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Effective teachers design curriculum and learning activities with individual student needs in mind. This lesson details how students’ needs, backgrounds, perspectives, and interests can be reflected in a learning program.

Designing Learning Programs

Educators know that all students in their classrooms are unique. Each brings experiences to the learning environment that impact who they are as learners. This means teachers need a wide range of methods to reach all students. They need to plan, monitor, and respond to each student in order to promote academic growth.

In other words, when designing learning programs, or lessons and activities in the classroom, they need to make sure they consider several aspects about students, including:

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  • Student needs
  • Student backgrounds
  • Student perspectives
  • Student interests

Educators need to develop a wide variety of strategies to respond to student needs – both socially and culturally. They need to consider the lives students lead outside of school and learn their unique perspectives. Finally, they need to get to know students and consider their interests. By providing a range of approaches to educate students, they create confident learners. How can they do this? Let’s take a peek.

Creating Learning for All

Sue is a teacher committed to making sure she considers all aspects of her students. Over the years, she’s learned that it takes more than asking her students questions about their personal lives at the beginning of the year and throwing parties to reinforce learning. In fact, Sue knows that in order to create an environment that supports learning for all of her students, she needs to pay special attention to three important points:

  1. First, curriculum and instruction is determined in response to students’ needs and perspectives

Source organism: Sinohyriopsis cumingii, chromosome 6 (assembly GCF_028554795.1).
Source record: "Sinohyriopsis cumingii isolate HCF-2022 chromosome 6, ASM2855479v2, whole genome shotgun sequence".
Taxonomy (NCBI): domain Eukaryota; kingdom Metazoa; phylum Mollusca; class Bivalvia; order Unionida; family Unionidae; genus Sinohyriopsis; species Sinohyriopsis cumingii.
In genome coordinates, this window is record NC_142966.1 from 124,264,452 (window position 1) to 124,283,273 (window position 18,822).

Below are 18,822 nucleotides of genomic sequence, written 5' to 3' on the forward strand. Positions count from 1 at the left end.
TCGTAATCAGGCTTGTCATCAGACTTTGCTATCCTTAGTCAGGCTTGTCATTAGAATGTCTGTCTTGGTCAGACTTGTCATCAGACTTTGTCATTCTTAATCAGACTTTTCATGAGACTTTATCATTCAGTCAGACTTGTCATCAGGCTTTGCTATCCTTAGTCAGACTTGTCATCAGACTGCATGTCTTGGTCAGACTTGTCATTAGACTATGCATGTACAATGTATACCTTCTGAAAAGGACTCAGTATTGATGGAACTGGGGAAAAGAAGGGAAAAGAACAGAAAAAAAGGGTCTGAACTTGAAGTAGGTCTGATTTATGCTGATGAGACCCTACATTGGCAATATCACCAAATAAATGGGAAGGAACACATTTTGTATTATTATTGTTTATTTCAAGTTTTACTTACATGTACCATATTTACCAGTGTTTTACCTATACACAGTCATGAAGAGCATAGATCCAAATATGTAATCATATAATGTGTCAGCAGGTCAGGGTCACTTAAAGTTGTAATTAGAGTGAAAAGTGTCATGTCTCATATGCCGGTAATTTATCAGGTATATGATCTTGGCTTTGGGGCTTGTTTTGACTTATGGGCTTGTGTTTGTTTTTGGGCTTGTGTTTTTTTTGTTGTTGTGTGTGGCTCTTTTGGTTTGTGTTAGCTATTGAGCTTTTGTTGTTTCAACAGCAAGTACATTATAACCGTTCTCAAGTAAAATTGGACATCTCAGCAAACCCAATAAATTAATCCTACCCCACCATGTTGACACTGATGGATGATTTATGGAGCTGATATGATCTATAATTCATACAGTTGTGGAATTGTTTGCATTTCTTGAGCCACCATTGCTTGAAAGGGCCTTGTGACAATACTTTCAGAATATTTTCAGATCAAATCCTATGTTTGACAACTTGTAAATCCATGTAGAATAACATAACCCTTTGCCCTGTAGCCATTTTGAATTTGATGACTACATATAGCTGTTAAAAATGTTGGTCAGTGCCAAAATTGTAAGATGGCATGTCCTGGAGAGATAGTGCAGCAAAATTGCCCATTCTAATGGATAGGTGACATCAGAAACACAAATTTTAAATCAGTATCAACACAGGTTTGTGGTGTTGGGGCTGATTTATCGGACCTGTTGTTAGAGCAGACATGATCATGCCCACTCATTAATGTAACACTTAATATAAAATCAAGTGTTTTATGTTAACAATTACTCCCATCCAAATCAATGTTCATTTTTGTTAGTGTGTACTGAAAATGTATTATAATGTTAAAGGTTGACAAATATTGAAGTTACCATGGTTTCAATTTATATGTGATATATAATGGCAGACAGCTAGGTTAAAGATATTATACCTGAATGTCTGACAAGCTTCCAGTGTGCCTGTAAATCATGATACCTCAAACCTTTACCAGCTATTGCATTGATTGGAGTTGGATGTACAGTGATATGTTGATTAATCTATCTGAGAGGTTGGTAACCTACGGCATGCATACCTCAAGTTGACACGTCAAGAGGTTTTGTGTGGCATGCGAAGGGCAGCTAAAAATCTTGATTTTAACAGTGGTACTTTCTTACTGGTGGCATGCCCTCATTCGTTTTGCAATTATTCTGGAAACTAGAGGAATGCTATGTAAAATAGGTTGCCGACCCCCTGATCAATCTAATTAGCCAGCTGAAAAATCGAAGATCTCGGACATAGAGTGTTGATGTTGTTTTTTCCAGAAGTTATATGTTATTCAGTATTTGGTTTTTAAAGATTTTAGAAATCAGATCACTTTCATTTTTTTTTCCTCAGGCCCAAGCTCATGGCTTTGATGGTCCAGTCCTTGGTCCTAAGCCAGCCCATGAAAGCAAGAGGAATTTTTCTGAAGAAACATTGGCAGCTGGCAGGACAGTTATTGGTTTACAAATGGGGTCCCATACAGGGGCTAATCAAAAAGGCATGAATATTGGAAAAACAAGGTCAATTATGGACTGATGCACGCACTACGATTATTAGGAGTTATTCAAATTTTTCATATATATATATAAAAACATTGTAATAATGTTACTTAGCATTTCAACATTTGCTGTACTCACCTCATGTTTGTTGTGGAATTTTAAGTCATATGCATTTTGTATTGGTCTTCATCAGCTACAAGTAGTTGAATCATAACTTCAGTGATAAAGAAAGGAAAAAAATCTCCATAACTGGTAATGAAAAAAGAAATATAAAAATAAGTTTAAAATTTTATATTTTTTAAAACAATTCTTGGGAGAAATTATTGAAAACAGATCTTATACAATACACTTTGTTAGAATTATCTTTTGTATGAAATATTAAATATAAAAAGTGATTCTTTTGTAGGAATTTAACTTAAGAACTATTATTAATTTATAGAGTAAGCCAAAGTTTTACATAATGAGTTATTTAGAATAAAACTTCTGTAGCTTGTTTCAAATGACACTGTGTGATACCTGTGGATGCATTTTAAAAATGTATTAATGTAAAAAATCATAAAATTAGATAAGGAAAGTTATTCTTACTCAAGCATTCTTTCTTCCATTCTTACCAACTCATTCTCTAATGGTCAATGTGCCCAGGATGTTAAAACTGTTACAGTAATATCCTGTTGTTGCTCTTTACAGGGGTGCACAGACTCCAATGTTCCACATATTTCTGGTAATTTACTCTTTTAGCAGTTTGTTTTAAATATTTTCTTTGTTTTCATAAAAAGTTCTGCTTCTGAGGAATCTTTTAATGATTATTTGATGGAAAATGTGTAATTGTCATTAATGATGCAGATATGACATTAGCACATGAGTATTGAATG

2. Second, instruction is based on student learner profiles
  3. Finally, lessons are designed to build on background knowledge

By designing curriculum and instruction based on students’ needs – not on what worked in previous years – she allows for individual growth. Sue also designs learning based on student profiles and builds experiences using background knowledge. How does this look in a classroom?

Responding to Student Needs and Perspectives

In Sue’s classroom, she makes sure she prepares lessons and learning activities, events students participate in that support learning, considering her students’ unique needs and perspectives. How does she do this? As we discussed, students come to school with diverse academic and personal dispositions.

For example, her students last year were a mature group; she was able to differentiate her lessons, or change up content, the process of teaching, and how material was assessed, to challenge them. This year, students are a bit more emotionally needy and require more support with things like classwork and homework.When Sue sits down to plan lessons, she looks at the learning objectives, topics her students are expected to master, and considers how she can help her students meet these goals. She adds elements to bring in valuable personal feedback and perspectives students can offer. For example, when teaching about the Revolutionary War, she initiates a conversation asking students their personal opinions about freedom, and asks them to consider what it would be like for them to experience life during that time frame.